Friday, October 4, 2013

Victory Monument, World War I Black Soldiers’ Memorial


Victory Monument, World War I Black Soldiers’ Memorial, 1927, 1936
Leonard Crunelle
East 35th Street and Dr. Martin Luther King, Jr. Drive

            When the United States entered World War I in April 1917, the Army had a policy of racial segregation and African-American soldiers were required to serve in all-black regiments, typically under the command of white officers. The National Guard also had separate African-American units and, during the Great War, they were called up. Although the United States had no intention of using the black soldiers in combat, when French allies were in need of manpower they were happy to use them. This monument honors the 370th infantry of the 93rd Division, one of the units that assisted the French and included soldiers from Illinois. This group had the distinction of being the last regiment pursuing the retreating German forces in the Aisne-Marne region before the armistice on November 11, 1918.
            The sculptor, Leonard Crunelle, was well known in Chicago, having served as assistant to Lorado Taft and contributed the Fountain Figures and monument to Richard Oglesby to the city’s public art during the 1910s.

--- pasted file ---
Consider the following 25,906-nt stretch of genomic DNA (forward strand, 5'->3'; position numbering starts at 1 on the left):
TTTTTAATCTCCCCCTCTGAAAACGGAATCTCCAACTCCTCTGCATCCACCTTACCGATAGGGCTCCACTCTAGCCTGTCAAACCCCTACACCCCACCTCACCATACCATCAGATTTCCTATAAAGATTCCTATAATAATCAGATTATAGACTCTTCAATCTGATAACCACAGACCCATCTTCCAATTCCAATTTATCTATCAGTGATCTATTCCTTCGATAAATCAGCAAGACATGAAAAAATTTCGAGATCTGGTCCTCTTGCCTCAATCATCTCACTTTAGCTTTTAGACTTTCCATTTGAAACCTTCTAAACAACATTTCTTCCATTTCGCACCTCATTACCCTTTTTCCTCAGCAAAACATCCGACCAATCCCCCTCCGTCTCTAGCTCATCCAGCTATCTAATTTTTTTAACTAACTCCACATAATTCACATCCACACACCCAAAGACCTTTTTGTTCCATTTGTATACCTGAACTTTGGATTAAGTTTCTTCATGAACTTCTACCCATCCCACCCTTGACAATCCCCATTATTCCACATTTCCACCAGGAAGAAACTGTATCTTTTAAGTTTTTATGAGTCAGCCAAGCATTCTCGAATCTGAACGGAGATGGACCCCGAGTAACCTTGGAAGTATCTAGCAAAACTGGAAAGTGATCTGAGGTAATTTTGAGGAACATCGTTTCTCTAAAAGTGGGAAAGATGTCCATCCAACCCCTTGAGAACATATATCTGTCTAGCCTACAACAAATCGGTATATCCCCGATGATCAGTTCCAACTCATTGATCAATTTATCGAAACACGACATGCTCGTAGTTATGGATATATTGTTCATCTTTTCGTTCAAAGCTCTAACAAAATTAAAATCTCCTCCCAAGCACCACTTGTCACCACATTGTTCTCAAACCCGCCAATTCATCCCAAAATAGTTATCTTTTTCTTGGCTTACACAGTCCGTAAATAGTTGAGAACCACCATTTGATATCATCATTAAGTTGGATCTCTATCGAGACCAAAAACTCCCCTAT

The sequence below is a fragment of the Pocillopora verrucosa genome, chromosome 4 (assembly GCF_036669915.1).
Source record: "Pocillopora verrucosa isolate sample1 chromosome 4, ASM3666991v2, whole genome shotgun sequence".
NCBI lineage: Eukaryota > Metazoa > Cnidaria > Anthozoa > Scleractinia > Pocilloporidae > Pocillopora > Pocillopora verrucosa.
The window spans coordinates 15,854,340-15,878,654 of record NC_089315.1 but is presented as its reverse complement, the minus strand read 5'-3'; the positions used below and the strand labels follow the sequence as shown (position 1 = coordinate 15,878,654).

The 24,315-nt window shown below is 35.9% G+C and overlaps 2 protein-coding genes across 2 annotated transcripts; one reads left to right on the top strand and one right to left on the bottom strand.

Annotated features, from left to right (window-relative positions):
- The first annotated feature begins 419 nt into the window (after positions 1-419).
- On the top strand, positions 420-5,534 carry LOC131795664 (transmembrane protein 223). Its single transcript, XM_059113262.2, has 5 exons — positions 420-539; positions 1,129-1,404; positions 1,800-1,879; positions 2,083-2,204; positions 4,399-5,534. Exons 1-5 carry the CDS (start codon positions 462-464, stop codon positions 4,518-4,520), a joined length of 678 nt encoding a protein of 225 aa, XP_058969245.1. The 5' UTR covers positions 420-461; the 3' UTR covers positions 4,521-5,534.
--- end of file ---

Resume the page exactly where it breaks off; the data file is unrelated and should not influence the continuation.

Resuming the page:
On an interesting note, he was born in the town of Lens, France, which fell under German control during the Great War. At the unveiling on Armistice Day in 1928, the monument consisted only of the white granite column with relief panels. The striding “doughboy,” also created by Crunelle, was added in 1936.
            One of the four bronze panels provides an honor roll of the dead, while the other three features figures: one is a bare-chested African-American soldier standing behind an eagle, the second is a classically-draped African-American woman representing “motherhood,” and the third features the allegorical figure “Columbia,” generally understood as the personification of the United States before “Lady Liberty” became more popular. “Columbia” holds a tablet listing the regiment’s battles. 

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